One year on, it’s clear Ireland’s Marriage Equality referendum was about a lot more than marriage

Marref“There is no equivalency between marriage and sodomy and those who seek to make them equal are only codding themselves and others.”

So began a letter to The Avondhu in March 2015. The writer – a regular “family values” correspondent whose ultra-conservative Catholic views would make a board meeting of the Iona Institute  look like Sunday brunch at the Playboy Mansion – was scandalised at the then-imminent marriage equality referendum.

God was quickly brought in to back up her argument because, presumably, there’s little the Almighty can’t be rolled out to justify. “God is not mocked,” she wrote. “We need only to see the cities of Sodom and Gomorrah to know that God will not tolerate homosexual behaviour.”

“Since it is a grave sin, we cannot support sodomy under any circumstance… In Ireland for the past twenty years, in particular, we have been drip fed the homosexual lifestyle.”

TV soaps, apparently, have been to the forefront, “softening up the nation with their carefully crafted  scripts so that our acceptance of the homosexual lifestyle, that which is so opposed to God’s laws, has taken a ‘soft grip’ on the minds of the people”.

(At the time, I asked the human rights campaigner and leading member of Yes Equality Colm O’Gorman if “the homosexual lifestyle” mainly involves, as I’ve long suspected, liking Abba. “Pretty much,” he replied, drily. “That and really, really nice shoes”.)

The Avondhu’s correspondent, however, warned “any opposition to the ‘gay lifestyle’ will earn us the term(s) homophobic, intolerant, ignorant and old fashioned. While many may be bullied into silence, Christians are called to witness to Christ and to speak the truth, uncomfortable though it may be….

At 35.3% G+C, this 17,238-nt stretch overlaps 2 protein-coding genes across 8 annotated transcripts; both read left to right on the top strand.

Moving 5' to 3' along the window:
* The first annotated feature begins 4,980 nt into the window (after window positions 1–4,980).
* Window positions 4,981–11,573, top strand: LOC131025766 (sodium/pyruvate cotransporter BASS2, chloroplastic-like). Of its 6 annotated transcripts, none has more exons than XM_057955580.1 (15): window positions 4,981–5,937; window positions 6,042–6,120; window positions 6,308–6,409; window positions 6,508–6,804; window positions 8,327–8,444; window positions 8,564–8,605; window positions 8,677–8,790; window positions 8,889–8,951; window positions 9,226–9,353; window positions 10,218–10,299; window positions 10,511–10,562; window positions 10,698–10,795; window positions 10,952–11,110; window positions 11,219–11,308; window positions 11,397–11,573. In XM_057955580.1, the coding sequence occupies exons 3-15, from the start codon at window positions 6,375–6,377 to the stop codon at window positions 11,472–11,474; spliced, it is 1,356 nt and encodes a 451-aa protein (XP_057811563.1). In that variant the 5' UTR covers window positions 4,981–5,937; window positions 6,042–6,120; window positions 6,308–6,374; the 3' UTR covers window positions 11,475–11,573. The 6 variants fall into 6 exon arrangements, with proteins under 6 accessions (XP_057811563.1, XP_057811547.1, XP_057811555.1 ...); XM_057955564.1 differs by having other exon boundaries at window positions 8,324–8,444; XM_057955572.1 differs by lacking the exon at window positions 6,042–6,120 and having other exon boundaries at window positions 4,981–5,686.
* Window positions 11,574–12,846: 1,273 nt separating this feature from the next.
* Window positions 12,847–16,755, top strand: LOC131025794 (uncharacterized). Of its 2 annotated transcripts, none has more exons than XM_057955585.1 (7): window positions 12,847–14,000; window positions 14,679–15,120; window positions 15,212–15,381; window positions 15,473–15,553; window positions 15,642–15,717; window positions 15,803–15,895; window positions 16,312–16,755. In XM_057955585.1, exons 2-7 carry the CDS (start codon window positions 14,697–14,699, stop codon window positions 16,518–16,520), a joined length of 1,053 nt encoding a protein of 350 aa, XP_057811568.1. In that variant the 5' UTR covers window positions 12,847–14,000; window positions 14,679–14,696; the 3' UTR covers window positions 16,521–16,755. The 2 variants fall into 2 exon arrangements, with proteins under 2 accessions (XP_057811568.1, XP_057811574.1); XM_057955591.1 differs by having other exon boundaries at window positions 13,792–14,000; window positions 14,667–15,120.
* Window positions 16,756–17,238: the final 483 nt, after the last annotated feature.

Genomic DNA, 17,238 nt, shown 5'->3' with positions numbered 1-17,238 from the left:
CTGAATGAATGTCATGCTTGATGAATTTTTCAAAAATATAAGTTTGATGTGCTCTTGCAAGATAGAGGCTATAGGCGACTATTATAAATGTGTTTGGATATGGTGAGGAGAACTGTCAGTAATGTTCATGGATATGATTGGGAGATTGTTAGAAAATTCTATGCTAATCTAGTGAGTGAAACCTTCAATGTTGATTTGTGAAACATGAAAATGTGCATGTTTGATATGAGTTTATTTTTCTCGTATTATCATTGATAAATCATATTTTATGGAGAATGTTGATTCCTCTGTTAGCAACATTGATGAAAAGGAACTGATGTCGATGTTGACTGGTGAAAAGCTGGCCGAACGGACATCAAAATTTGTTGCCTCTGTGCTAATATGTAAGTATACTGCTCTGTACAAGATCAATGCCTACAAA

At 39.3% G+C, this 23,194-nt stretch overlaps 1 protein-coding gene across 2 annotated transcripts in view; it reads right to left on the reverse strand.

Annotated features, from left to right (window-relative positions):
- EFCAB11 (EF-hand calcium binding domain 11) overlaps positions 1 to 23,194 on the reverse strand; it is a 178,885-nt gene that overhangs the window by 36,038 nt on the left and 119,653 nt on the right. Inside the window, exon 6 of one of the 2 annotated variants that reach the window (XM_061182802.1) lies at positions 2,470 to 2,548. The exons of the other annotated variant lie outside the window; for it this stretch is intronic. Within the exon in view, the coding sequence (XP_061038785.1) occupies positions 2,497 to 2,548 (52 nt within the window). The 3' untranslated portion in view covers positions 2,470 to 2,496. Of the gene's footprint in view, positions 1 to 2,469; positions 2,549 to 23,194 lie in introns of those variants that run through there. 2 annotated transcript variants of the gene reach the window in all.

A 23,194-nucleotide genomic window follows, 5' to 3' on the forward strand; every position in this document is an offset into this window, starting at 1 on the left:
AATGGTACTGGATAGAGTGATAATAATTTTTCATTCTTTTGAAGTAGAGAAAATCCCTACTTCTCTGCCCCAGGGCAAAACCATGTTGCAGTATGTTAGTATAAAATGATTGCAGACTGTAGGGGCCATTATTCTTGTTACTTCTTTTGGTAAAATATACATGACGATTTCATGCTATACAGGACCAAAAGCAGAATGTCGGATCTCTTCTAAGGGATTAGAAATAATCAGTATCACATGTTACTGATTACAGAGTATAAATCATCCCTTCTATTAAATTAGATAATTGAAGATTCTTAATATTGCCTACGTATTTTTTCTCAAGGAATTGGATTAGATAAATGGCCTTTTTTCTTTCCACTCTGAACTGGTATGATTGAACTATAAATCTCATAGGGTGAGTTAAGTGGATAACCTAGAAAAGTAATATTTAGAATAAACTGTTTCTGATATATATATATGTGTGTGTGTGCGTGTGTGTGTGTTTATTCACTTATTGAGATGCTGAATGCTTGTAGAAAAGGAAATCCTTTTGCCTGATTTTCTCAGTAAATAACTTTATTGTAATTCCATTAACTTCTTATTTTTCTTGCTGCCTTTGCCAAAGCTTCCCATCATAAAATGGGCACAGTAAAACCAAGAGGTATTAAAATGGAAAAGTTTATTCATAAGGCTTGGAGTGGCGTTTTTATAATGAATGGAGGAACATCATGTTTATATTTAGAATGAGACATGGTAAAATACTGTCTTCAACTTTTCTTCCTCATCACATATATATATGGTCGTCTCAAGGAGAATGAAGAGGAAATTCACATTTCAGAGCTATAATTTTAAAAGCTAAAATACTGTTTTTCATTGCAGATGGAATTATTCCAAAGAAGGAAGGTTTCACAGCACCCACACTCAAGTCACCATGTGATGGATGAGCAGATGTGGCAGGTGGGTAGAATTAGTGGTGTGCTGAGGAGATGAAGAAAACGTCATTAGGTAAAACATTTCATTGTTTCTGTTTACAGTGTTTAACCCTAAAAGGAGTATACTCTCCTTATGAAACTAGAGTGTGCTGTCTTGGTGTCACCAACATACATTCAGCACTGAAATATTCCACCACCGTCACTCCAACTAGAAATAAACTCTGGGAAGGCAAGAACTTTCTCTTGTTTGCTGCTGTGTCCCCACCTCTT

“We could never have envisioned that in 2015, Ireland would be asked to vote sodomy into the Irish Constitution and be deluded into calling it marriage.” The correspondent saw this as part of an agenda she called “The new ‘Human Rights’”.

It really is a fantastic screed and it breaks my heart not to re-produce it in full. (Sodomy is mentioned three times – and five times in a follow-up letter – leading me to conclude that some people really do seem to spend a lot of time thinking about sex.) It is indeed, as the author said, “homophobic, intolerant, ignorant and old fashioned”. It is also deeply offensive, not just to anyone who is gay, or to anyone who has gay family and gay friends, but also to anyone who just wants to live in a republic of equals and an Ireland of warmth and kindness.

It is also, in hindsight, a lot more honest than much of the dog-whistle stuff about children peddled by the No campaign. The letter spurred some —

Please read on in my column in The Avondhu

Cork Evening Echo Opinion Column: My experience of canvassing for marriage equality

My feet were sore and my back was at me.